East Mecklenburg High is the first in CMS to create a unique learning space for students with disabilities. After two years and several donations, students on the Extensions diploma track have a simulated studio apartment where they can learn life skills.
The apartment features a small kitchen where the students learn to cook meals and basic kitchen safety. There is also a washer and dryer where the students learn to wash and fold clothes. In another area, there is a twin bed where students learn to outfit the bed. A plaque above the door welcomes people to the Eagle L.I.F.E. (Learning for Independent Future Experiences) area.
The kitchen area is a student favorite because so many of them like to cook.
"I love to cook. I have a homemade baked-apple recipe that I made up, and everyone says it is really good," said student Nathan Woolard. "At home, I make salads, a meatball casserole and mashed potatoes like Alexis and I are making today."
The Extensions track has a curriculum based on life skills. Students begin the program at age 14 and can remain until age 22. The goal is to help them develop the abilities they need to live independently or interdependently in a home or community.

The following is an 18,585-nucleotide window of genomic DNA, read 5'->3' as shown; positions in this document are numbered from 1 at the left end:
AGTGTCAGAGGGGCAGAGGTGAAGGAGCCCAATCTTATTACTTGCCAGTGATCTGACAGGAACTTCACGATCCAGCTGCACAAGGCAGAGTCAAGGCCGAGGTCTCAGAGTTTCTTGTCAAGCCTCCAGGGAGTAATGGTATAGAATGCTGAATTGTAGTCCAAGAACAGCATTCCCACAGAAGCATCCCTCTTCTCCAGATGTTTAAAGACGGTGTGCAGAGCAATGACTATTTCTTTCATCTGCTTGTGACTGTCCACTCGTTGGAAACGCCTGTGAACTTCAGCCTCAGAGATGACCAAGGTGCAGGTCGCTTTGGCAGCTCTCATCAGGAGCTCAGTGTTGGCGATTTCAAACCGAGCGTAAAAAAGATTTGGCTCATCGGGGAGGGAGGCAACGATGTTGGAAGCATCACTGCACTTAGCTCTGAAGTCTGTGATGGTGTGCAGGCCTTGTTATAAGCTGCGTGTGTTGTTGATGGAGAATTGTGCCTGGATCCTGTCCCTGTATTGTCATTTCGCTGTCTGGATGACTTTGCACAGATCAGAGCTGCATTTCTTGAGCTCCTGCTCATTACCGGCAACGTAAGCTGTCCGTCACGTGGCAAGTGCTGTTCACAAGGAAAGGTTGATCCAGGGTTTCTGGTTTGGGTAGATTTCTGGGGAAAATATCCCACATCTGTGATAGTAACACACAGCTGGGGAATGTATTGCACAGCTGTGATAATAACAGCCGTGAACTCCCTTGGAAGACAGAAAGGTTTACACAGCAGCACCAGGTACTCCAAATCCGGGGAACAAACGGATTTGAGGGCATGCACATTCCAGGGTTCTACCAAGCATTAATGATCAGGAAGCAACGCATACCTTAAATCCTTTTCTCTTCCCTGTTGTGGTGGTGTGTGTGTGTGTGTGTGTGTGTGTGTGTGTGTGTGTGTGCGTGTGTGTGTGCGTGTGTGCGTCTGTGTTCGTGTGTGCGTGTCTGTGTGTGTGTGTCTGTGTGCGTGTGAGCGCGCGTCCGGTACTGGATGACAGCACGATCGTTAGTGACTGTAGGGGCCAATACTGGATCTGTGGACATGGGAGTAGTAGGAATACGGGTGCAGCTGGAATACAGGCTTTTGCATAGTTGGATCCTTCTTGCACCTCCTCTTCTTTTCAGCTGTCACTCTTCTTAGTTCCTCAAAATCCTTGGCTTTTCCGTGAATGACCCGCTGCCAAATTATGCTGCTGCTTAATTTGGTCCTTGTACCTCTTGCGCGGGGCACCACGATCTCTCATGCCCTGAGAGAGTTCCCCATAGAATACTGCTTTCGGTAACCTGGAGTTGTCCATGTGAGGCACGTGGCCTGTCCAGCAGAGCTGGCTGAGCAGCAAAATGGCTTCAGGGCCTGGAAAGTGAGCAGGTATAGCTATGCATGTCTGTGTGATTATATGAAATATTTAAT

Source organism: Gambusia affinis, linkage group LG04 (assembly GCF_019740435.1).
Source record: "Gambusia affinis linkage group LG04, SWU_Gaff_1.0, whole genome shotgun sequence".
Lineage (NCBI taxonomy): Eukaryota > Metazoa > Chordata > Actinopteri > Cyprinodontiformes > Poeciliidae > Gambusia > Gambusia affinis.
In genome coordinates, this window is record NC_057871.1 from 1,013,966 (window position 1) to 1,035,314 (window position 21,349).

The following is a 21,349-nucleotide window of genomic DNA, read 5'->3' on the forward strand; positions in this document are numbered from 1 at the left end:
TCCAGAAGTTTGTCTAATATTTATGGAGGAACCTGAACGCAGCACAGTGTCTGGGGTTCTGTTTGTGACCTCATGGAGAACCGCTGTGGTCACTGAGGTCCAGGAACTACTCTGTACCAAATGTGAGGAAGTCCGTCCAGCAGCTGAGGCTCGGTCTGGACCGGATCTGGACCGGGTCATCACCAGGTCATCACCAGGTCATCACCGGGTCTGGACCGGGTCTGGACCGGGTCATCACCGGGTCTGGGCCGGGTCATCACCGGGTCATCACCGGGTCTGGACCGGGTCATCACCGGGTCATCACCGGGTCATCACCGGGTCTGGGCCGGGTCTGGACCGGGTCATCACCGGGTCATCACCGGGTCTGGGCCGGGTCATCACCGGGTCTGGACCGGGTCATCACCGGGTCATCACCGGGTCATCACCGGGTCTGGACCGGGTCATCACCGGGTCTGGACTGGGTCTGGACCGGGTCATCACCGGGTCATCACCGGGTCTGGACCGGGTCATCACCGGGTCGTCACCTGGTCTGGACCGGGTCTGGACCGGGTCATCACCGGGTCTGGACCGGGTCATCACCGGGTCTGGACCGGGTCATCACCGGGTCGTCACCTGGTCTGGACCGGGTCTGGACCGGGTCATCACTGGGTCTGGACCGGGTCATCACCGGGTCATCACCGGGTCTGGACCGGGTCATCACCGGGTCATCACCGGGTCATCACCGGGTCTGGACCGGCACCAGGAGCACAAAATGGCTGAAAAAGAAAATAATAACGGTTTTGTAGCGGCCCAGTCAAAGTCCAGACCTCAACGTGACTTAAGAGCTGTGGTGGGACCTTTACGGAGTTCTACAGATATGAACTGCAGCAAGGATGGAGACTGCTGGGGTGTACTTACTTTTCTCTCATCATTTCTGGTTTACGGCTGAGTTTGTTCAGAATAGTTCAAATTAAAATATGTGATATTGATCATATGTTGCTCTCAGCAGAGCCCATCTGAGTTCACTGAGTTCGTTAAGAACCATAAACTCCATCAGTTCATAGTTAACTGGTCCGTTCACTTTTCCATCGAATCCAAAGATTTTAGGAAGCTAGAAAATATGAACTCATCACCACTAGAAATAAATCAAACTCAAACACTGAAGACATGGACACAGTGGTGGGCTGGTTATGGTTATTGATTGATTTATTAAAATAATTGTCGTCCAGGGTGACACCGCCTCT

"Everybody needs a purpose," said Jennifer Degen Mullis, an Exceptional Children (EC) process coordinating teacher. "In years past, people didn't put students with disabilities at the forefront, but they are a person before they are a characteristic or a disability. Providing them with skills that let them know they are not less than is important."
Calvin Osborne, 21, took the skills he learned in the classroom and got a job at a nursing home.
"I've become more confident, thanks to my teachers, and they've taught me leadership," said Calvin. "I like going to work, and the people I work with are awesome."
EC teacher David Cioch said working with his students and the other staff members in the department is like having a second family because of the relationships that are built over time.
"We often have our students for eight years, so we get to know them and their families very well," said Cioch. "Our students spend time learning at school, but we are also out in the community during the week, working with various nonprofits. Networking is vital. It can open doors for them."
Students will also practice career-based skills in the new space by providing a washing and drying service to the school's athletic department. Students will learn customer service, record-keeping, budgeting and finance.
"We want all of our students to have a sense of belonging," said Principal Rick Parker. "Relationships and letting people know how much you care about them is important. I'm extremely proud of our staff and the work they've done to make this simulated space a reality."